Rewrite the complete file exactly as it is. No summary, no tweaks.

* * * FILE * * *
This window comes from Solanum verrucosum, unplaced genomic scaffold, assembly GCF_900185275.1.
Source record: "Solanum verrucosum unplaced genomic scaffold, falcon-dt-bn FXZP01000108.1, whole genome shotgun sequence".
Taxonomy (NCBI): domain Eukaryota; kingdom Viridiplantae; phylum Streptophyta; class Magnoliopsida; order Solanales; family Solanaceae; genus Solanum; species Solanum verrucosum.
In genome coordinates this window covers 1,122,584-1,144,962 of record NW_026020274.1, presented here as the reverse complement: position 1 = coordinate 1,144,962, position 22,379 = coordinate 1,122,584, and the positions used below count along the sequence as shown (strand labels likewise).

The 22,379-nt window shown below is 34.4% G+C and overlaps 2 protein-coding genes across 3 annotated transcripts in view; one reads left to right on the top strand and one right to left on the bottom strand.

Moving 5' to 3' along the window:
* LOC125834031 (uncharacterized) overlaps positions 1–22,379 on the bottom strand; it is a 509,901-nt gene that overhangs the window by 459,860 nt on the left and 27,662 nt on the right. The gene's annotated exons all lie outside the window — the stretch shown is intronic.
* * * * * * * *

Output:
This window comes from Solanum verrucosum, unplaced genomic scaffold, assembly GCF_900185275.1.
Source record: "Solanum verrucosum unplaced genomic scaffold, falcon-dt-bn FXZP01000108.1, whole genome shotgun sequence".
Taxonomy (NCBI): domain Eukaryota; kingdom Viridiplantae; phylum Streptophyta; class Magnoliopsida; order Solanales; family Solanaceae; genus Solanum; species Solanum verrucosum.
In genome coordinates this window covers 1,122,584-1,144,962 of record NW_026020274.1, presented here as the reverse complement: position 1 = coordinate 1,144,962, position 22,379 = coordinate 1,122,584, and the positions used below count along the sequence as shown (strand labels likewise).

The 22,379-nt window shown below is 34.4% G+C and overlaps 2 protein-coding genes across 3 annotated transcripts in view; one reads left to right on the top strand and one right to left on the bottom strand.

Moving 5' to 3' along the window:
* LOC125834031 (uncharacterized) overlaps positions 1–22,379 on the bottom strand; it is a 509,901-nt gene that overhangs the window by 459,860 nt on the left and 27,662 nt on the right. The gene's annotated exons all lie outside the window — the stretch shown is intronic.